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Forum Contributor 2015-2017
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Discussion Starter #1
Hi all C-melody fans!
I have a couple of silver plated Conn straight necks (serial no's within a few thousand in the 137xxx range), and they both have the same problem; The middle C is extremely flat! Using alternate fingering (RH palm key) is a lot better, but still not in tune with the rest. In general the lower stack is sharp and the higher is flat; I can usually compensate for that, but not the C. Necks are original with microtuners, I have a C-mel mouthpiece and use tenor reeds. They are both beautiful instruments but kind of useless right now.
Any ideas?
I've ordered a new C-mel mouthpiece from Aquilasax; anybody have any experience with them? I've also ordered one of his necks and some reeds, so I should probably just wait for his shipment and try them.

Any suggestion is appreciated!
 

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Aquilasax is great, excellent service etc. etc.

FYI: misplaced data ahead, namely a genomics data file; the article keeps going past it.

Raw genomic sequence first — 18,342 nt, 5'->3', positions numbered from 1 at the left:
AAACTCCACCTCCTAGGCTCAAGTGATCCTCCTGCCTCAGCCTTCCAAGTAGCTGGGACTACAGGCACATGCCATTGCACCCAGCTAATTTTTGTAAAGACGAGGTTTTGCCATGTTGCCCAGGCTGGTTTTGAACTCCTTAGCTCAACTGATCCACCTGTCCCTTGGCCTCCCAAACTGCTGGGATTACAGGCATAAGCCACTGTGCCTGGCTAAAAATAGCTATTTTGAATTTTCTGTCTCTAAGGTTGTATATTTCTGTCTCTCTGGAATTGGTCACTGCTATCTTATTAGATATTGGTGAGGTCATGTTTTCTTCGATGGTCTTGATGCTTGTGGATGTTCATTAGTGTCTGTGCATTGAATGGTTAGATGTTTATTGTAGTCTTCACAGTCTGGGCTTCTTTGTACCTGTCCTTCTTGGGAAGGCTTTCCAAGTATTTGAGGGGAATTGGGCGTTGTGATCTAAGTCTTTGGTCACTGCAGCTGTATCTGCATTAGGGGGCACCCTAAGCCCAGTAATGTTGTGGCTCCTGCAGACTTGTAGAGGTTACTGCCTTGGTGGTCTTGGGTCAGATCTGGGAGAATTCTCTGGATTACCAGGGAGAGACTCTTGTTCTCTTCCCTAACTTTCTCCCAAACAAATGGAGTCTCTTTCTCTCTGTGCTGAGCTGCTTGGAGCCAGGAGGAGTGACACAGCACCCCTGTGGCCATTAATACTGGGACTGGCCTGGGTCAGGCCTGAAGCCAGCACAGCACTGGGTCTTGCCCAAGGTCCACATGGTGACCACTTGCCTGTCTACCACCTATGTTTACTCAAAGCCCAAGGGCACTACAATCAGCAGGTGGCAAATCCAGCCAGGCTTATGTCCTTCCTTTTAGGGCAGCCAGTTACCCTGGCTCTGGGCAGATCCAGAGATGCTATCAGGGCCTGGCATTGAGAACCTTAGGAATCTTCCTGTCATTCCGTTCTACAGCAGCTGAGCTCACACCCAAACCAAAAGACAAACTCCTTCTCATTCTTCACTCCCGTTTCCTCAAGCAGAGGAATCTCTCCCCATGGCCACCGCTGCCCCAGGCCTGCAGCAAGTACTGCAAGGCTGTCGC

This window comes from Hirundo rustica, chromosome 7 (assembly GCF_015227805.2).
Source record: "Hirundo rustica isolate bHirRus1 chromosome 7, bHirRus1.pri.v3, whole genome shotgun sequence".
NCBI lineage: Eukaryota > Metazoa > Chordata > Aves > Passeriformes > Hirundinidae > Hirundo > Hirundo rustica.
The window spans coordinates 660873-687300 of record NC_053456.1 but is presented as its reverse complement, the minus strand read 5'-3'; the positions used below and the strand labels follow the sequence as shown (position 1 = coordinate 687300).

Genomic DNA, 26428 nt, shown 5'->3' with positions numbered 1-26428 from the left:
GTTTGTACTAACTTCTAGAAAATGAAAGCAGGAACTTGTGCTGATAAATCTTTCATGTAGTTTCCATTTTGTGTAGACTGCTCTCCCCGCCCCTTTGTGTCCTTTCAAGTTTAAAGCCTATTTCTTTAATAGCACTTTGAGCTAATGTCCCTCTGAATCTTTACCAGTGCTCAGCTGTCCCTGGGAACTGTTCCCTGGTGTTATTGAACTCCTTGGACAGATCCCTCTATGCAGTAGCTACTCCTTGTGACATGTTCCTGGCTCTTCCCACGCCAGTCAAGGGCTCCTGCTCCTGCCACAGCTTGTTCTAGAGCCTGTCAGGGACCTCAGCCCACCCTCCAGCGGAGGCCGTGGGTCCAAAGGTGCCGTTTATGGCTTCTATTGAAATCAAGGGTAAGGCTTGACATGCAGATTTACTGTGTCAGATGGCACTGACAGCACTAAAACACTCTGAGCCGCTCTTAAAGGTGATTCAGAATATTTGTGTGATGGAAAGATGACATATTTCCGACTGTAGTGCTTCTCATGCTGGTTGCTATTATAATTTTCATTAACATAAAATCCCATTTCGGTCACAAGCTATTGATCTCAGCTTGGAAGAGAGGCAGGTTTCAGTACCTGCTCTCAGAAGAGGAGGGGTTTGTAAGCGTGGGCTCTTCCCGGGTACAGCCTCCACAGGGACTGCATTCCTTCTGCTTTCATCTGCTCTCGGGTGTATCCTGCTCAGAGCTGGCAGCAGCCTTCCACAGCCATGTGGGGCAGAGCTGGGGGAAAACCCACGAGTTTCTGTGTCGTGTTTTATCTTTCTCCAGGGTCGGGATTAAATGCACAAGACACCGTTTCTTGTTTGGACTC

The middle C is fairly common I'm afraid, but using the ballad C isn't that big a deal. as for the Stack, could be a pad angle problem.

Ultimately, saxophones are never going to play in tune. These were made 80 years ago, so it isn't surprising that a little bit of creativity is needed. There are ways to compensate, including mouthpieces, reeds necks etc. etc. etc. I'm sure others more knowledgeable than I will help. Doc Frazier alters the angle that the pads make with the hole when closed, which is supposed to help with intonation.
 

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Distinguished SOTW Member and Champion of the C-Me
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I suppose that's another 'slant' (pun intended) on altering the internal profile of the tonehole ! There's something wierd along the lines of "reducing the size of a tonehole, as well as optionally building up one side to theoretically 'move it' a tad, has the same effect as raising the open height of the pad". In this case I'm talking about the open LH 'B' pad, which has some bearing on the pitch and clarity of the crossover front C.

I also prefer the pitch and tone of the side/palm "ballad C". It's all a question of balance. Or voodoo.......
 
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